Space is at a premium in any major global city, not least in the centre. But, with state-of-the-art engineering and agile design solutions, there is a new way to expand – and that’s downwards.

This case study looks at The Londoner, an exciting new development in the capital’s West End. Read on to find out more about this new building and the construction process, challenges faced, and innovative solutions.

Key facts:

Location: 38 Leicester Square, London.
Team: Woods Bagot and Arup.
Floors: 16 storeys, 6 below ground.
Overall size: 32,000m2, 51% below ground.
Depth: 30m.
Investment: £300 million+.
Construction commenced: August 2015.
Construction completed: The hotel opened in autumn 2021.
The Londoner: An Overview

Commissioned by hotel operator Edwardian Hotels, The Londoner is one of the deepest habitable commercial buildings in the world. It also has the deepest habitable hotel basement in London to date.

The hotel’s subterranean levels house a large ballroom, multifunctional meeting and event spaces, eateries, 2-screen cinema and a wellness floor featuring a swimming pool, spa and more.

Claimed as the world’s first ‘super boutique luxury hotel’ it aims to be something of an ‘urban resort’, carefully curating high-end design, art and innovation in one deluxe experience.

There are 350 guestrooms and suites in total. All located above ground, they offer luxury accommodation and stunning views over London.

Plus, there’s a rooftop bar offering vistas of the capital.


The Londoner staircase

Obstacles (some literal) abounded for the architects and construction teams working on The Londoner. With construction taking place on the site of a former cinema, space was among the biggest challenges. The brief was to maximise this unique location’s potential and value.

One of the biggest challenges was planning. St Paul’s Cathedral viewing corridors limited the hotel’s height while planning authorities stipulated that the cinema had to be reinstated within the building. If The Londoner was exclusively above ground, there wouldn’t have been enough space to create a profitable hotel. Hence the downward expansion.

With that in mind, before construction could commence, around 75,000m3 of clay and soil had to be removed from a site measuring roughly 50m by 50m.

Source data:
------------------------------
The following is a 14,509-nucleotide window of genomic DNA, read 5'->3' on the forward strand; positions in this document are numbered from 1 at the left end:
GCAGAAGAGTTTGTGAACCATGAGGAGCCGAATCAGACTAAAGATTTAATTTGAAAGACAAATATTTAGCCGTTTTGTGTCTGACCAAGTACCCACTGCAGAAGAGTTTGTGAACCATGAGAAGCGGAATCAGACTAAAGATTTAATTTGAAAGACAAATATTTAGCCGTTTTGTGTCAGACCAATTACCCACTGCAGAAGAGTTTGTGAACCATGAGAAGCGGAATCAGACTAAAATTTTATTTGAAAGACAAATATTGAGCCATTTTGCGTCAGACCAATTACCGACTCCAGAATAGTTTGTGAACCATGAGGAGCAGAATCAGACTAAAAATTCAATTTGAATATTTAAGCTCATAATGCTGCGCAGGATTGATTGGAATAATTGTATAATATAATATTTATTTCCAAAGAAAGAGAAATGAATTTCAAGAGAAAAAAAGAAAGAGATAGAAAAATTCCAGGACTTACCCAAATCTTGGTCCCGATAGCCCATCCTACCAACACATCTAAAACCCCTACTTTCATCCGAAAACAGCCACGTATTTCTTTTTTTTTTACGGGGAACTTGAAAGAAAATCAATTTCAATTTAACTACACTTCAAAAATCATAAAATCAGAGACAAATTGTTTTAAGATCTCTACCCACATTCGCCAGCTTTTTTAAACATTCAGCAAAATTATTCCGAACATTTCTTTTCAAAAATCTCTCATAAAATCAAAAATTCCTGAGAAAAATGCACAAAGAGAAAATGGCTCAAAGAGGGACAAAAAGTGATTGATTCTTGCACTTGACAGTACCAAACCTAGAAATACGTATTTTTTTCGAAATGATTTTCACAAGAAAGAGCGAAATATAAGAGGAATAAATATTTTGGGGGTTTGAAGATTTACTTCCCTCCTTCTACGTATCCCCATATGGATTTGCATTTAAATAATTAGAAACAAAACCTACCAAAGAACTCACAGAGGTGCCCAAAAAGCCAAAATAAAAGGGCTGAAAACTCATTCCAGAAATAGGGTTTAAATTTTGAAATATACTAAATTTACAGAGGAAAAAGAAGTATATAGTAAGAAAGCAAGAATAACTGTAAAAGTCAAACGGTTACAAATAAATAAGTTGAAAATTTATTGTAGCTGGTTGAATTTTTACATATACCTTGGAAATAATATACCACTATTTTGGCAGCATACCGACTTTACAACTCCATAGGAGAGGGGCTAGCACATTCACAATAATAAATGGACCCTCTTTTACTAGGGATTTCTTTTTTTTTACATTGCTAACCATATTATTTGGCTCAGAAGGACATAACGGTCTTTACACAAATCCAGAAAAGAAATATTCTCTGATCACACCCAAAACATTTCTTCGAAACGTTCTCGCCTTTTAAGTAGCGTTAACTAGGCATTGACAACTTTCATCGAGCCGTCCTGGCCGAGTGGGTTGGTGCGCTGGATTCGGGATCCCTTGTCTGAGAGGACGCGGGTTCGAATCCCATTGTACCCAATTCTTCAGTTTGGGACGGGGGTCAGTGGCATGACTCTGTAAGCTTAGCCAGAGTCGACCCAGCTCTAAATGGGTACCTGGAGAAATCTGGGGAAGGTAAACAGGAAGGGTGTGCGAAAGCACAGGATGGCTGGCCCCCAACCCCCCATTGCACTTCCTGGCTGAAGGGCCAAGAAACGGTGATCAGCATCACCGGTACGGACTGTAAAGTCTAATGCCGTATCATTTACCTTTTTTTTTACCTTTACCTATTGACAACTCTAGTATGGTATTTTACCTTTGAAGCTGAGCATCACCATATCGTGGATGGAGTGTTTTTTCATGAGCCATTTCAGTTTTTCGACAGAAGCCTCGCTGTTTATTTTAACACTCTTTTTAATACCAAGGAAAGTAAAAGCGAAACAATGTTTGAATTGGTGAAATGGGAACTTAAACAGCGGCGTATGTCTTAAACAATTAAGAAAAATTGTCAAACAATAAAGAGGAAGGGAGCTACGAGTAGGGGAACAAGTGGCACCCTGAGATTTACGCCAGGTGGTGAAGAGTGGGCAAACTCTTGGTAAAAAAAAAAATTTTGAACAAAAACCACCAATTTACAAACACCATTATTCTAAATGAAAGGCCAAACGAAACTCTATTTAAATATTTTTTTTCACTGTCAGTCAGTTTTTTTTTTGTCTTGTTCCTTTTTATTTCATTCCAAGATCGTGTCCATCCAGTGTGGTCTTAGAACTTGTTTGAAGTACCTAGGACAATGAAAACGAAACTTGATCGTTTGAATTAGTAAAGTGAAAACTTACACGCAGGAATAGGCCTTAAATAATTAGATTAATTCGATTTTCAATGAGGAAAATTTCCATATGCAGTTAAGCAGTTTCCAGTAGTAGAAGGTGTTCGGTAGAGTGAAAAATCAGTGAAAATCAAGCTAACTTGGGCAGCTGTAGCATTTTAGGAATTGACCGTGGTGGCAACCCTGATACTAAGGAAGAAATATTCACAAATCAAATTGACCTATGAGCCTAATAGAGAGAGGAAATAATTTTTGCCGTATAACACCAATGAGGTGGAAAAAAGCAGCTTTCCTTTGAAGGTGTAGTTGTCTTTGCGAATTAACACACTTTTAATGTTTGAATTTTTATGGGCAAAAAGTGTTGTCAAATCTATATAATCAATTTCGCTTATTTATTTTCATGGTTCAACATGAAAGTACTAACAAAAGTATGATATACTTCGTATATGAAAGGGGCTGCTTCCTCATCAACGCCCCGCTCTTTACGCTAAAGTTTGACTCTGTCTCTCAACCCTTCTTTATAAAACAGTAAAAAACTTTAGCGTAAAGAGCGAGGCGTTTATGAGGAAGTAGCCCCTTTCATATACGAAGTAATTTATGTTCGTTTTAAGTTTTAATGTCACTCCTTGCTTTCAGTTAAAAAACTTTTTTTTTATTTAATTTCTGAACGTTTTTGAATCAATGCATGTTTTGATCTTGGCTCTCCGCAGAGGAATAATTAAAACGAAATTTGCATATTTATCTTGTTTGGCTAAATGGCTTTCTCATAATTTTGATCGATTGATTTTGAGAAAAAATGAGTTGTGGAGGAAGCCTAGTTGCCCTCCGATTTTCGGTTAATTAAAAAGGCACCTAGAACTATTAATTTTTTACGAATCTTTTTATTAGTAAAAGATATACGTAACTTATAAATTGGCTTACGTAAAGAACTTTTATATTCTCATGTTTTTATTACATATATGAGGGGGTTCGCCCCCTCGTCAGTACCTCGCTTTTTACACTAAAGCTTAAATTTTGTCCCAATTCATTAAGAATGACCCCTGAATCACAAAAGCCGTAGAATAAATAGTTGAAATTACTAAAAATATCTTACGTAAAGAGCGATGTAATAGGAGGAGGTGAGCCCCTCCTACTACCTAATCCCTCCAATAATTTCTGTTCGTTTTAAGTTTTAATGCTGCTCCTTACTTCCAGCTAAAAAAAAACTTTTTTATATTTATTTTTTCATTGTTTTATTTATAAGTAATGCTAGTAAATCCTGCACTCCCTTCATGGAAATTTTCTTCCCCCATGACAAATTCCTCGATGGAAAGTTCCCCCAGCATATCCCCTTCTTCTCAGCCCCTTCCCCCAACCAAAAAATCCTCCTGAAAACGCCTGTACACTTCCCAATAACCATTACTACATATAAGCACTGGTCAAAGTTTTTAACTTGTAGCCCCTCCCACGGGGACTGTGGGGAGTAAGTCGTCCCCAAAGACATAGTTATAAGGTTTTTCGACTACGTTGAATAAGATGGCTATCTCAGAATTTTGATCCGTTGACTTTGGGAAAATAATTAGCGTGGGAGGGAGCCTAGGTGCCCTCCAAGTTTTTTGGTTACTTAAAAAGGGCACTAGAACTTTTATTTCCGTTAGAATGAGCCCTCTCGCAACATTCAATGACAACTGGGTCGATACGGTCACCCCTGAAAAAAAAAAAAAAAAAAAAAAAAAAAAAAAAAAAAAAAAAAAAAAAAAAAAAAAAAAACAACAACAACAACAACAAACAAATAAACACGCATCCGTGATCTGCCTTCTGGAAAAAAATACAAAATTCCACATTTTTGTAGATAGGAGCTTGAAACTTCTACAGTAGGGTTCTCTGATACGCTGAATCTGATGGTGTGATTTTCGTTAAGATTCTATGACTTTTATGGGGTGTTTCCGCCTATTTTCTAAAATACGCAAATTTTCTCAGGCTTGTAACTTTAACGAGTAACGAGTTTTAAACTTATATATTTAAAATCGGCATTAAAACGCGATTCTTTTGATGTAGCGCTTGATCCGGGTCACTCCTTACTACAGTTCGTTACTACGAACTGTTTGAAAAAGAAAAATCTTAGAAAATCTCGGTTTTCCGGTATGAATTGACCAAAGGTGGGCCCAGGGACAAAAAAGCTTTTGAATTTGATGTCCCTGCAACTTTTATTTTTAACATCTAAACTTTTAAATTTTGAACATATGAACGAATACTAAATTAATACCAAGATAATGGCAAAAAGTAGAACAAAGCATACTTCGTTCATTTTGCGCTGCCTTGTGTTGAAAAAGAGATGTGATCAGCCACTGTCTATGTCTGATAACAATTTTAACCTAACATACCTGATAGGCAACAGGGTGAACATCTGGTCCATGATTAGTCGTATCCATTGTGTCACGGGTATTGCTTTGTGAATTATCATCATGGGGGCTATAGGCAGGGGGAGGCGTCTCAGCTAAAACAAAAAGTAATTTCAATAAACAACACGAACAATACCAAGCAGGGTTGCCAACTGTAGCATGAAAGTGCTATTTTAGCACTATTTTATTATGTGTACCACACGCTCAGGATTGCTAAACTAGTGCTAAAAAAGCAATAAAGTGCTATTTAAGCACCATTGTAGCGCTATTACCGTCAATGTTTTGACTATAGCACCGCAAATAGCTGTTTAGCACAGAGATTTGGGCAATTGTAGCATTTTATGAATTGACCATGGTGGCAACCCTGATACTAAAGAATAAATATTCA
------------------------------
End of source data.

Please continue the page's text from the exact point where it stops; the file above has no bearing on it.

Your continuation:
Victorian brick sewers also needed diverting and telecoms cabling rerouting. Plus, with the basement right next to a UK Power Network high-voltage supply tunnel, meticulous computer modelling and tunnelling know-how was needed to ensure these weren’t affected during construction. This was also the case to ensure no damage was caused to adjacent historic properties during the construction process.

Plus, the structure is supported by 6 55-ton steel trusses. Manoeuvring these through Central London and into the building took place at night and required careful logistics planning and precision.


Agile solutions were the order of the day for this project, which aims to pioneer sustainable luxury. Innovative achievements in both engineering and design totally transformed a limited site creatively and in line with current thinking and sustainability.

In fact, The Londoner has secured an Excellent BREEAM rating and boasts 30% less carbon usage than regulations require. On the strength of this, it has secured a Green Loan for £175 million from a major bank, a first for hospitality.

The Londoner boasts advanced digital connectivity, installed within and throughout the hotel. This will ensure it meets future needs and changes head-on in years to come.

Planning an Ambitious Property Development Project?

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Photo credits:
The Londoner - Exterior, Adrian Houston
The Londoner - Staircase, Andrew Beasley